This JBL Paper basically says:
For undistorted music, you can use an amplifier with twice the speaker's ratings.

For highly distorted music, use a speaker rated for twice the amplifier's rating.
   (But, even that is not a total guarantee that you won't burn-out your speakers...  It means you are probably safe with normal-distorted program material.)

And, be aware that if you have a 2-way or 3-way speaker, you can fry the tweeter with maybe 1/10th to 1/5th of the speaker's rated power if you apply constant test-tones.   Or if you buy a 20W tweeter, it's generally rated for the high-frequency part of regular audio program material, and you can probably fry it with constant 20W test tones.
45  Using Arduino / General Electronics / Re: arduino triac doesn't work on: March 10, 2014, 05:24:30 pm
If you have a multimeter, check the voltage across the input (low-voltage) side of the opto-isolator.    It should be around 2V (when turned-on).   If it's somewhere around zero, or close to 5V, something is wrong.  (You can check the specs to see what the forward voltage is supposed to be.)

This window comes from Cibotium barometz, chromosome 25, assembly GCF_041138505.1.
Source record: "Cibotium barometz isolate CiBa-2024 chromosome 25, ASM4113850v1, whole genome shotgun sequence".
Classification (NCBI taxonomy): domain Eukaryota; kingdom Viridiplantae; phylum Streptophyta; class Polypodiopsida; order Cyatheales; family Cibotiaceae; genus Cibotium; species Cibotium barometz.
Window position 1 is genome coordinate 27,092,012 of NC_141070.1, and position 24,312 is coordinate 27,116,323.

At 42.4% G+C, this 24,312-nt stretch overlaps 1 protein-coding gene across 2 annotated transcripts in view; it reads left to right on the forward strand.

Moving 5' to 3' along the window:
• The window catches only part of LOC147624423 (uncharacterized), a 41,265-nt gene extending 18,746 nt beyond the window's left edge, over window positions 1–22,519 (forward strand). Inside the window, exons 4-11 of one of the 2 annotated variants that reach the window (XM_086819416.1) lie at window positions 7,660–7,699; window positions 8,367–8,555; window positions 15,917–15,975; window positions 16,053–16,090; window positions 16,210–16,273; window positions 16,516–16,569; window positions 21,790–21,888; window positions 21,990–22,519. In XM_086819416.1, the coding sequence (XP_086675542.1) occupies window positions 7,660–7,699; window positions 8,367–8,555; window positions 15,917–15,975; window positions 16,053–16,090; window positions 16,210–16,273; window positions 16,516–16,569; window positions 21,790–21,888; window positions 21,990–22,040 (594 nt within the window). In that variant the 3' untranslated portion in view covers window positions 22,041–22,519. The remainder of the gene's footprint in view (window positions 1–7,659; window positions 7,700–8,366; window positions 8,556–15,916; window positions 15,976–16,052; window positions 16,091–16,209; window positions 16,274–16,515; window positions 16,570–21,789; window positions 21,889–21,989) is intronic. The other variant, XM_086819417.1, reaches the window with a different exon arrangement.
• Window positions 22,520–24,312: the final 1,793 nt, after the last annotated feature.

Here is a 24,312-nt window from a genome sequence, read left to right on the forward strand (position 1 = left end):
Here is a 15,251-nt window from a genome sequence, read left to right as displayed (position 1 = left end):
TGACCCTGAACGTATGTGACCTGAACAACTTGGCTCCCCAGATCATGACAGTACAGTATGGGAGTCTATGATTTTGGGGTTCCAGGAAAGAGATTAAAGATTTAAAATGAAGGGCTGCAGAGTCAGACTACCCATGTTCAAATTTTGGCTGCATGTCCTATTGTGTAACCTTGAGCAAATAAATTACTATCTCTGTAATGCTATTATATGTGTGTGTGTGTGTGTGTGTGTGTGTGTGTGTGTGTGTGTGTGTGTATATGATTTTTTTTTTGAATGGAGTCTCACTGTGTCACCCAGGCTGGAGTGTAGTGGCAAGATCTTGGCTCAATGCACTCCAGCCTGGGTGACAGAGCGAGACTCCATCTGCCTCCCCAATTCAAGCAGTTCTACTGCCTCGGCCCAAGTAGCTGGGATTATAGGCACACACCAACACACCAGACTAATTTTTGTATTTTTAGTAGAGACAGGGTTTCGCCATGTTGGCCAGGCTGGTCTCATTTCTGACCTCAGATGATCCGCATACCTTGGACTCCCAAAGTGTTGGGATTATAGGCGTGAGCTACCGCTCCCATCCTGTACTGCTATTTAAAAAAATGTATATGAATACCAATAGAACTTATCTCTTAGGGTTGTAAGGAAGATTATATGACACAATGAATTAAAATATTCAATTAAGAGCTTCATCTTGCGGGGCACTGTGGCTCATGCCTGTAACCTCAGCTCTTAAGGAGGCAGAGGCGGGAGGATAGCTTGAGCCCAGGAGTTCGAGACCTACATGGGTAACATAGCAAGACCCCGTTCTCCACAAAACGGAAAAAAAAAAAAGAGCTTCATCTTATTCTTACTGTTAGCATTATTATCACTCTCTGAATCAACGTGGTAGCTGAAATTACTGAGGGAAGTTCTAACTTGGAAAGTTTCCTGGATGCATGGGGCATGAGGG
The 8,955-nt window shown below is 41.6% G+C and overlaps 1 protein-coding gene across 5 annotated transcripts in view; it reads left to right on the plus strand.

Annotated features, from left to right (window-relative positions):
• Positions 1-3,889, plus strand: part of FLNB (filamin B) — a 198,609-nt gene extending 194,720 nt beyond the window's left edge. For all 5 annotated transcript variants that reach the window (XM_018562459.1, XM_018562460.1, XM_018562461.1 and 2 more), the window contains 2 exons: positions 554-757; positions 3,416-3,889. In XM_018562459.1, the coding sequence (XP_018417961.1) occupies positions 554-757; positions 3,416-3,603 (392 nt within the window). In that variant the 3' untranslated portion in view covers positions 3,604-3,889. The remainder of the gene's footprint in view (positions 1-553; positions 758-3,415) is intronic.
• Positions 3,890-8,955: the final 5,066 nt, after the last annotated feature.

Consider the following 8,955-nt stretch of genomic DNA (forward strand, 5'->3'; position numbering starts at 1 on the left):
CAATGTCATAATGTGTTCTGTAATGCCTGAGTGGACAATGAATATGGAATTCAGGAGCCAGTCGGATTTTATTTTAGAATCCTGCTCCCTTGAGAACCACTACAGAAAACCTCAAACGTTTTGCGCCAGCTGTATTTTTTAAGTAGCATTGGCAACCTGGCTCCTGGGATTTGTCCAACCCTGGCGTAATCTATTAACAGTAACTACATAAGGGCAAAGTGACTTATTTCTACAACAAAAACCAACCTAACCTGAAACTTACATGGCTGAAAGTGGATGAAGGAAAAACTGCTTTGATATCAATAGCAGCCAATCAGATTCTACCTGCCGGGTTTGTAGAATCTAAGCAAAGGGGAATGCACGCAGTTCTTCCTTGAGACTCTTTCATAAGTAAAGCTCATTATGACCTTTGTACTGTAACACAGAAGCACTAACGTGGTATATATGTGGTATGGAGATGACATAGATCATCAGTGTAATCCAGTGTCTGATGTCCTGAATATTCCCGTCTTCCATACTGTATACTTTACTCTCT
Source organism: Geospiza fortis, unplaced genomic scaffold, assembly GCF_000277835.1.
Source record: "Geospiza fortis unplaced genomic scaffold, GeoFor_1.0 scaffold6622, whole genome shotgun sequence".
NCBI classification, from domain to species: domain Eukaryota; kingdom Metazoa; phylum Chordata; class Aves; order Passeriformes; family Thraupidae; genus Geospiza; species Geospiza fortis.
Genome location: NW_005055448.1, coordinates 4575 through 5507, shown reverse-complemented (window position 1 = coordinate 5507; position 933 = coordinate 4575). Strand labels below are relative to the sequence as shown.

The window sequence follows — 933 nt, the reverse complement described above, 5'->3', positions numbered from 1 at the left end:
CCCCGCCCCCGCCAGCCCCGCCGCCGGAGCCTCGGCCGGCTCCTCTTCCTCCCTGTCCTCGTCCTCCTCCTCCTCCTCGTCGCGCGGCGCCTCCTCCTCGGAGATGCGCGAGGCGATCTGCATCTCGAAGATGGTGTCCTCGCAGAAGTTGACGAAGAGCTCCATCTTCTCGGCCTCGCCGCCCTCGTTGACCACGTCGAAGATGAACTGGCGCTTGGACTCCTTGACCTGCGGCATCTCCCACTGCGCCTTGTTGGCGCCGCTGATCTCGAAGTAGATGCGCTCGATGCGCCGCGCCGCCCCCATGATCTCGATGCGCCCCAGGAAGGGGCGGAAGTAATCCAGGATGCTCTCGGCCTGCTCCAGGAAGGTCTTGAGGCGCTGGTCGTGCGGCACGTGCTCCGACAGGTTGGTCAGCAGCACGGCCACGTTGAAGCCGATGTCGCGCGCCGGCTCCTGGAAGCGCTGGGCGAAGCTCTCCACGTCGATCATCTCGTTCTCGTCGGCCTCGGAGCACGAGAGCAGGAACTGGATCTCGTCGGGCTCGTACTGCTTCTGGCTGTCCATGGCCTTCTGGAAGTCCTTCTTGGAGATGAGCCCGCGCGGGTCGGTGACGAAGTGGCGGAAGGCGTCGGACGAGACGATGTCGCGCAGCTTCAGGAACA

Do you have an extra opto-isolator and an extra TRIAC to try?    It's easy to burn-out parts when playing with high voltages & currents, so it's always good to have some spares.

When I was experimenting with these kinds of circuits, I tested the opto-isolator & TRIAC circuit with a 9V battery before connecting an Arduino.   And as soon as it was confirmed working, I "sealed it" in heatshrink for safety.   (It was built on a small perfboard.)

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Why it doesn't work? It will only work with that triac(BTA08-600C)?
The only thing I can think of is gate current might be different.

I also think if you remove the opto-isolator and connect the 100 Ohm resistor between A2 and the gate(with AC power applied), the TRIAC will turn-on.    But I'm NOT 100% sure you can do that without blowing the TRIAC, so do it at your own risk or do some research about how to test a TRIAC. 

Or, you should be able to simulate turning-on the opto-isolator by shorting-out the opto-isolator's output (high-voltage) pins.  Again, do so at your own risk.

If all else fails, you can always buy a solid state relay...  You are essentially building your own solid-state relay.   Building the circuit yourself if cheaper (if you don't blow-up too many parts during development & testing), but solid state relays are usually more reliable (and easier to wire-up since you only have to make 4 connections).